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HOT! Rolla Sparks & F Charm – “TNT”

HOT! Rolla Sparks & F Charm – “TNT”

Rolla Sparks alaturi de F. Charm lanseaza sub egida Live Artist primul single din cariera – “TNT”. Piesa este produsa in studiourile Lanoy si compusa de F.Charm.
Proiectul meu s-a nascut din pasiune atat pentru mine cat si pentru cei ce ma sprijina in cariera pe care vreau sa o urmez. Lucrez cu cei din echipa Lanoy Production, oameni talentati si cu o viziune muzicala fresh… Pe partea de management si booking lucrez alaturi de Florin Nedelcu (Live Artist).La piesa TNT am colaborat cu F.Charm, tot el fiind cel care semneaza productia acestui prim single al meu.
Este o piesa ce isi va gasi locul in playlistul oricarui DJ, facand parte din curentul muzical Trap, curent ce ia amploare din ce in ce mai mult in Romania.Sunt foarte incantata de aceasta piesa, regasindu-ma in acest stil muzical. Astept parerile voastre pe pagina mea de facebook
a declarat Rolla Sparks.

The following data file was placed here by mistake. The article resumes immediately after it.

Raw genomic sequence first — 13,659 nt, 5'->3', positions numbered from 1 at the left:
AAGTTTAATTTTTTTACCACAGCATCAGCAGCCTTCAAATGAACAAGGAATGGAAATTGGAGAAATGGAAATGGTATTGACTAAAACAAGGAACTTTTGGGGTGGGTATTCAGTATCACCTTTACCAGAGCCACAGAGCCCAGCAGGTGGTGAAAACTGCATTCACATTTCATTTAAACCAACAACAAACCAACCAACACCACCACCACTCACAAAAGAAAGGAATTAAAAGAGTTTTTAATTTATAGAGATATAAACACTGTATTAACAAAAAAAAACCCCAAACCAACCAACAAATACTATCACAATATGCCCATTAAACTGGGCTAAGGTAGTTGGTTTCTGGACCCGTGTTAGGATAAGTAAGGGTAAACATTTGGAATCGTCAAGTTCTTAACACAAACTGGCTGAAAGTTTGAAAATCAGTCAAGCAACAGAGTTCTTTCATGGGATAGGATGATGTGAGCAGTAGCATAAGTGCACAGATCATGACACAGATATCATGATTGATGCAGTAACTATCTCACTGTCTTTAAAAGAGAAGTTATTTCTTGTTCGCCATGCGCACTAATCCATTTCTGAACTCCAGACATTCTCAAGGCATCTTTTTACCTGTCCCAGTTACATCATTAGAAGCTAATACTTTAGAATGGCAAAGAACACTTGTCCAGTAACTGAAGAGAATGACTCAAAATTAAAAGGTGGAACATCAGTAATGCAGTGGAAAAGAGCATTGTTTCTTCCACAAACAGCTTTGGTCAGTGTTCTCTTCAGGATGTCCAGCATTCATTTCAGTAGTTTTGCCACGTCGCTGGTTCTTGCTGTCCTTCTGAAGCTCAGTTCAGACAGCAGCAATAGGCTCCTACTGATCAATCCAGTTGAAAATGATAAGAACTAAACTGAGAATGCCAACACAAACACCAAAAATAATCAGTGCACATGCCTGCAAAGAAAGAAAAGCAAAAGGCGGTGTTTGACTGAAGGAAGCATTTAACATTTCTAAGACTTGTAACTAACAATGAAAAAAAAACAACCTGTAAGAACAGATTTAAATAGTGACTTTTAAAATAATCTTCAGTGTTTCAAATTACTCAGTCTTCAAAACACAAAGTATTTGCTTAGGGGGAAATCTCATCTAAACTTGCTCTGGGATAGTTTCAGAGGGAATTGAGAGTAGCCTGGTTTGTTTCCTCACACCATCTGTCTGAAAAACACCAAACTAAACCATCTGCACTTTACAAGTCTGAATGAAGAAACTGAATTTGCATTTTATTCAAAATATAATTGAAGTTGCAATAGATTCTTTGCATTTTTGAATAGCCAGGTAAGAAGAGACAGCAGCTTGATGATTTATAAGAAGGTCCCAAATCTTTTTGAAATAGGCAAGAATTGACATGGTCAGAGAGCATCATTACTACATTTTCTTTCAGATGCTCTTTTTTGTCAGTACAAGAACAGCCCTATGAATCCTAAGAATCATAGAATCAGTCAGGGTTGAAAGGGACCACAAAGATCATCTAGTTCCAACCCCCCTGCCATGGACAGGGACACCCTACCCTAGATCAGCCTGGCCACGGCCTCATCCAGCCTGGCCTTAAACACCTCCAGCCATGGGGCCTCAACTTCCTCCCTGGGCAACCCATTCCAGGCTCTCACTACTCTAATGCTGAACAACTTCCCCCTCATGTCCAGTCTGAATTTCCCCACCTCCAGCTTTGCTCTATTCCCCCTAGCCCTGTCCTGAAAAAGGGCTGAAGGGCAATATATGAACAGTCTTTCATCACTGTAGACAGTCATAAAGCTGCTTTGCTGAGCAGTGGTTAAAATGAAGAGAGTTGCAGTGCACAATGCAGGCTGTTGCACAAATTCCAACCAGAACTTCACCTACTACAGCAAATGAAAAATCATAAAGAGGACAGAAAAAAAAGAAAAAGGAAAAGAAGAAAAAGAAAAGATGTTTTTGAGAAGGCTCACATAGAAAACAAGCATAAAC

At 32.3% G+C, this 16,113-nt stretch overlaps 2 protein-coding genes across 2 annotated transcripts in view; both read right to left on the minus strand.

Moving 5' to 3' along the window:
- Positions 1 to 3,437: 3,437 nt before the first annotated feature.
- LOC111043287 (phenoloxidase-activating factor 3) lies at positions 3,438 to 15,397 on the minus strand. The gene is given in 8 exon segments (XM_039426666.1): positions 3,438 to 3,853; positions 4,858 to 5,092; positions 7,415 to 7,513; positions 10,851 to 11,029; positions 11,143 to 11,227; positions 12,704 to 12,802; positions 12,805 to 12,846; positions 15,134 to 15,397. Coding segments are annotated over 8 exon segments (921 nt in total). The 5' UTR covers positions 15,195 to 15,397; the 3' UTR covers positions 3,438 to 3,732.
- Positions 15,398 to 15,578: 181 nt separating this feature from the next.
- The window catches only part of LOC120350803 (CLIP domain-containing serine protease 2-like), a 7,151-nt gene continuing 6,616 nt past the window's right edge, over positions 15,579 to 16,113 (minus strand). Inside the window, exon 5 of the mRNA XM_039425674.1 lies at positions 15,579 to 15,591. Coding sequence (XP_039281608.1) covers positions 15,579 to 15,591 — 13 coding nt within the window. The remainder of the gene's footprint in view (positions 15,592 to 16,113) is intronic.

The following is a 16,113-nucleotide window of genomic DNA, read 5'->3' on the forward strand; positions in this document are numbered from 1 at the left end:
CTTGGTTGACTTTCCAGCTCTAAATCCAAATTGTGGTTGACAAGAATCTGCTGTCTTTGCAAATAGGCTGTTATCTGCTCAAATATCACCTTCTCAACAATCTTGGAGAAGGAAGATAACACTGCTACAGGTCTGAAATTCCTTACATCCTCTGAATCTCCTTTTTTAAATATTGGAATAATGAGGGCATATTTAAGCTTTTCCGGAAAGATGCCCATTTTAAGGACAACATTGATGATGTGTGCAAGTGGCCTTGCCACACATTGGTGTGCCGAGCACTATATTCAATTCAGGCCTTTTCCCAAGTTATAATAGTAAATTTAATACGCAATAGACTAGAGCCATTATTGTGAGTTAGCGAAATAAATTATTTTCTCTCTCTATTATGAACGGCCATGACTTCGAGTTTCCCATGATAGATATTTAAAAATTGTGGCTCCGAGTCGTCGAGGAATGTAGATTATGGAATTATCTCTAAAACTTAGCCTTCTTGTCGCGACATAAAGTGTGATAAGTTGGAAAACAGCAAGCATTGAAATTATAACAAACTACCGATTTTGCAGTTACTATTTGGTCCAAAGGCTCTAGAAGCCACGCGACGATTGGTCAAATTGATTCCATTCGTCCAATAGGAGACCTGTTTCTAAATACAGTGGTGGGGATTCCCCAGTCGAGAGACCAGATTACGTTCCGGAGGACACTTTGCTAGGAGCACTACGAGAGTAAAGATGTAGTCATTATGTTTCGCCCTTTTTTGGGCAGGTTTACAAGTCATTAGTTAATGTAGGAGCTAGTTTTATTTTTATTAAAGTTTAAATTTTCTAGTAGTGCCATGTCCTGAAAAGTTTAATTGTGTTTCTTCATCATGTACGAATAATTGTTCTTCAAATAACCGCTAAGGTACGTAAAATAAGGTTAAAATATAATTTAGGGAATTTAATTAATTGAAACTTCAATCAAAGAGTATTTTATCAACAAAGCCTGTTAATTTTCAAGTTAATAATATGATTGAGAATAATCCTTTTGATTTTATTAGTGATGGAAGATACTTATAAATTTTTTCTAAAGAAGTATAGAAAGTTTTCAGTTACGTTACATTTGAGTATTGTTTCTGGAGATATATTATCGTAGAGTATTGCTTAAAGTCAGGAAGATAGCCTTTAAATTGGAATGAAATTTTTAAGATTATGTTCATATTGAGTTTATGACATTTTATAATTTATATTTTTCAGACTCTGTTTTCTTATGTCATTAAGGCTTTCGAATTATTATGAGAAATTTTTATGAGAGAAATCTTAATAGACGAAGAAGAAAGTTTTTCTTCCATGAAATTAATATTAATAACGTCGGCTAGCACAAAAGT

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  • I have to admit to being quite confused with your dosiussicn. I read this page, then the previous one, but can’t see how what you discuss has anything specific to do with open source .To be sure, education is almost invariably open source , but this has nothing to do with putting courses on-line, distance learning, or anything else. Education is almost invariably open source because it cannot be otherwise. How could one hope to provide education if the source (the textbooks, the professors’ lectures, etc.) were not open to the students? Such is already so, and has been so pretty much since formal education began. Of course, such open source education is usually not _free_, either as in speech or beer: a student must pay for access to the source, and usually is not free to distribute the source. But whether education is _free_ in either of these senses is something different than whether it is open source , as open source’ and free’ are not the same thing.There seems to be continuing confusion in what you discuss, which so far as I can see a) is nothingnew, and b) has nothing to do with open source . Distance learning and studying at other universities is nothing new; my mother did almost all of her university coursework via distance learning 30 years ago! and students have been doing coursework at other universities than their own for at least that long. And what you are discussing has nothing _specifically_ to do with open source , for the reasons above.Further, the problem you raise has nothing to do with open source , and thus open source seemsunlikely to be the solution. The problem has very little to do with the _education_ or even the coursework, but with the evalution thereof. In the first place, it seems generally accepted that the creating and marking of exams is among the _least_ enjoyable aspects of teaching, which means that it is highly unlikely that anyone will volunteer to do so without being compensated. In the second place, this task is not an easy one, and in all probability the only person qualified to evaluate a student’s coursework is someone who is qualified to teach the course in question. If the department’s specialist in Latin American history is on sabbatical, who will be qualified to evaluate the student’s work, given that the problem is that there is no one present in the department who specializes in that particular area, and no one familiar with the content of the course? When I was a graduate teaching assistant, I led dosiussicn sections and graded the exams of the students in my section, but this required at minimum that I did all of the reading required and attended all the lectures; in short, it required that I follow the course myself. Which seems entirely reasonable, as there seems to be no way to evaluate the student’s performance in the course otherwise. Even supposing that there was another Latin American specialist in the department, creating an exam focusing on Chile and Argentina would not be a reasonable evaluation if the course focused on Colombia and Venezuela.Finally, even your last dosiussicn of reading for exams has nothing specifically to do with open source . Apart from issues already mentioned, it should be clear that such is the case when you consider that what you are discussing is not learning itself (which _must_ be open source ), but the _evaluation_ _thereof_ (which, at least so far as I can see, has no relation whatsoever to open source ).Certainly an American university could introduce the reading a discipline method of study (as is done in some places), and it is likely that new media could provide a richer reading experience for the student. But I fail to see how this idea has anything at all to do with open source at least in any way that education in general does not already.

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